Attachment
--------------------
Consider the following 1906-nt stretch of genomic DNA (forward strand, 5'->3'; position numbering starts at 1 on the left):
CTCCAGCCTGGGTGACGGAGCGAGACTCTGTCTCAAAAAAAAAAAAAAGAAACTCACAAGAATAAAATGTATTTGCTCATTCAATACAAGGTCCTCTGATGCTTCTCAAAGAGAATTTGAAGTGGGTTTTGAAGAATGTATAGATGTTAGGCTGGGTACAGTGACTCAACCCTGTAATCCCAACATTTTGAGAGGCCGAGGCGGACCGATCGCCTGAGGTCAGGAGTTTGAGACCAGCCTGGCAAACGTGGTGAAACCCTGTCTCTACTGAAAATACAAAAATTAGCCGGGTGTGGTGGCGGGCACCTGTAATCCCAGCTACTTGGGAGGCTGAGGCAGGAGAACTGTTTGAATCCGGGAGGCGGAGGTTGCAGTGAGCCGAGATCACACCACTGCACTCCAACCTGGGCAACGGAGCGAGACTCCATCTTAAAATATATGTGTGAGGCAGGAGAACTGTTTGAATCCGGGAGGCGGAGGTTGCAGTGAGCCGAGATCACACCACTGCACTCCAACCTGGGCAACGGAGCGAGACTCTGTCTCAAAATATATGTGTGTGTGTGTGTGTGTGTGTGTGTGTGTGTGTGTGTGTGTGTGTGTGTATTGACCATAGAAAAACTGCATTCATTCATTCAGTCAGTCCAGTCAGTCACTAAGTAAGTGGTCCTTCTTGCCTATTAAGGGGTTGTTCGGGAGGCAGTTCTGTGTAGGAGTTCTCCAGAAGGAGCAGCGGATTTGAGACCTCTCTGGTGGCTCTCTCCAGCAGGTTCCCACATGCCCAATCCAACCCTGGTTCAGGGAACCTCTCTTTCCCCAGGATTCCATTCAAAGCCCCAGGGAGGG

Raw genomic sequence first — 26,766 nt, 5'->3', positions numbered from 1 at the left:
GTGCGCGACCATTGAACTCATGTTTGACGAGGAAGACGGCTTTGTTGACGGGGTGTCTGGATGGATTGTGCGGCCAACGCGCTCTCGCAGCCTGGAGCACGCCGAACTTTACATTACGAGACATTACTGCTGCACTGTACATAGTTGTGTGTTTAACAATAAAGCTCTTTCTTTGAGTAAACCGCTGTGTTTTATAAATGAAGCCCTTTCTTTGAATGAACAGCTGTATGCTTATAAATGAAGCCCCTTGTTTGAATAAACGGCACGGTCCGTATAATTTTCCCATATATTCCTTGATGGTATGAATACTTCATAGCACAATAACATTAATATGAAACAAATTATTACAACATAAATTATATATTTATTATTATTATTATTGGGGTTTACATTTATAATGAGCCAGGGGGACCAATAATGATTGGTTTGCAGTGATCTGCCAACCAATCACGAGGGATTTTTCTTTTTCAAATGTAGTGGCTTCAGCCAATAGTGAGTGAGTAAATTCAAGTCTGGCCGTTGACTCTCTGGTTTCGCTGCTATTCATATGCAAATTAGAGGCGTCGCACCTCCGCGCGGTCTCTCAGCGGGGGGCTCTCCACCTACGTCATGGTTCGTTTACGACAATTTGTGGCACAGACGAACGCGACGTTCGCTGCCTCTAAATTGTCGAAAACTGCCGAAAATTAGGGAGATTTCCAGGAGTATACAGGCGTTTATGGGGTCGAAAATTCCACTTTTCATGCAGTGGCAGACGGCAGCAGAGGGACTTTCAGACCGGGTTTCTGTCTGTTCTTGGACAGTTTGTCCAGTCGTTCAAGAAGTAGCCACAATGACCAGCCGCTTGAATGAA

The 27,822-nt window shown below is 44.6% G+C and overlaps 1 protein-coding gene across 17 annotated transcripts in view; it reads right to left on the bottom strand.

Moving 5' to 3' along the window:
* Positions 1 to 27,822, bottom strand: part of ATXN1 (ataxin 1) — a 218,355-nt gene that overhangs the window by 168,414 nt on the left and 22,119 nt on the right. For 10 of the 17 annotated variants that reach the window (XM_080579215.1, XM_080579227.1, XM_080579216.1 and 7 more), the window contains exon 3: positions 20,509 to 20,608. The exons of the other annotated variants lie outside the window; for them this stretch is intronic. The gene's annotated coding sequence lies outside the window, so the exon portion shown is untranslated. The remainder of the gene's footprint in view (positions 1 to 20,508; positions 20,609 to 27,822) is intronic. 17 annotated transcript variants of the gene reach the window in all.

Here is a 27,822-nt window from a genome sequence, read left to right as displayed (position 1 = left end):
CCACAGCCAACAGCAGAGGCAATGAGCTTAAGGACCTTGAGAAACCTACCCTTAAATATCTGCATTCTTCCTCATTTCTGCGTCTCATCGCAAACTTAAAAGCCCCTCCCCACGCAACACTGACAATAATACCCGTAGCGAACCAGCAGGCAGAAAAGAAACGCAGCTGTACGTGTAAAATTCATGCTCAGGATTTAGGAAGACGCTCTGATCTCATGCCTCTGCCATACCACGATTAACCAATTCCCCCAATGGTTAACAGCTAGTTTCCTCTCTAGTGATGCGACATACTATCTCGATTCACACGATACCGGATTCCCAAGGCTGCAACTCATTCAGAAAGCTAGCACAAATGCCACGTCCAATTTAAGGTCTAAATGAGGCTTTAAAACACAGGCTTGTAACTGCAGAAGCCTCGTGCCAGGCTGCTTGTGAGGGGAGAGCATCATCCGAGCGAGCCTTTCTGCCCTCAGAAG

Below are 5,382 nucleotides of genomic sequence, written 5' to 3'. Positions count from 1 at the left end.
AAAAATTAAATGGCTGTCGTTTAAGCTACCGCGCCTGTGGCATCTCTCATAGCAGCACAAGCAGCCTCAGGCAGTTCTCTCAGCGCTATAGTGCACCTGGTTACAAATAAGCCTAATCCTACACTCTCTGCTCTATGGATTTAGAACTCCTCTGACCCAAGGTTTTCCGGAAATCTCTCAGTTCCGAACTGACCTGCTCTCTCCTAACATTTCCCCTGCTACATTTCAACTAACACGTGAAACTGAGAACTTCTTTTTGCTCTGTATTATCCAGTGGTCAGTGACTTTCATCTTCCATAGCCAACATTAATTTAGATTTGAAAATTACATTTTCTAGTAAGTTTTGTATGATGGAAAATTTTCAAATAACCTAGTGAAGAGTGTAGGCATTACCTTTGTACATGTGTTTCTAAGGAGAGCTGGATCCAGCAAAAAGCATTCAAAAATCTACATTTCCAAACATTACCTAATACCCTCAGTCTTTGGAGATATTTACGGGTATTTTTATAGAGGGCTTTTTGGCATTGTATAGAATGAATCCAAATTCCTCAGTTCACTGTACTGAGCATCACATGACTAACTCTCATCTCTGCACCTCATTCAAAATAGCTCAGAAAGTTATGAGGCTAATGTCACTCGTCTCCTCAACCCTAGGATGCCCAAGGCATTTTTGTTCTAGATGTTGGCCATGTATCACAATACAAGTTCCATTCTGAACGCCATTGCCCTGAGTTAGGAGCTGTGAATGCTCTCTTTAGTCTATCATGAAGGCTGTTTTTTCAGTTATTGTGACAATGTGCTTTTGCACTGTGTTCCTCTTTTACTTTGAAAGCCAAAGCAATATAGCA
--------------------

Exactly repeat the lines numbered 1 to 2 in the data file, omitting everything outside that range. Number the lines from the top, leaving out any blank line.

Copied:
Consider the following 1906-nt stretch of genomic DNA (forward strand, 5'->3'; position numbering starts at 1 on the left):
CTCCAGCCTGGGTGACGGAGCGAGACTCTGTCTCAAAAAAAAAAAAAAGAAACTCACAAGAATAAAATGTATTTGCTCATTCAATACAAGGTCCTCTGATGCTTCTCAAAGAGAATTTGAAGTGGGTTTTGAAGAATGTATAGATGTTAGGCTGGGTACAGTGACTCAACCCTGTAATCCCAACATTTTGAGAGGCCGAGGCGGACCGATCGCCTGAGGTCAGGAGTTTGAGACCAGCCTGGCAAACGTGGTGAAACCCTGTCTCTACTGAAAATACAAAAATTAGCCGGGTGTGGTGGCGGGCACCTGTAATCCCAGCTACTTGGGAGGCTGAGGCAGGAGAACTGTTTGAATCCGGGAGGCGGAGGTTGCAGTGAGCCGAGATCACACCACTGCACTCCAACCTGGGCAACGGAGCGAGACTCCATCTTAAAATATATGTGTGAGGCAGGAGAACTGTTTGAATCCGGGAGGCGGAGGTTGCAGTGAGCCGAGATCACACCACTGCACTCCAACCTGGGCAACGGAGCGAGACTCTGTCTCAAAATATATGTGTGTGTGTGTGTGTGTGTGTGTGTGTGTGTGTGTGTGTGTGTGTGTGTATTGACCATAGAAAAACTGCATTCATTCATTCAGTCAGTCCAGTCAGTCACTAAGTAAGTGGTCCTTCTTGCCTATTAAGGGGTTGTTCGGGAGGCAGTTCTGTGTAGGAGTTCTCCAGAAGGAGCAGCGGATTTGAGACCTCTCTGGTGGCTCTCTCCAGCAGGTTCCCACATGCCCAATCCAACCCTGGTTCAGGGAACCTCTCTTTCCCCAGGATTCCATTCAAAGCCCCAGGGAGGG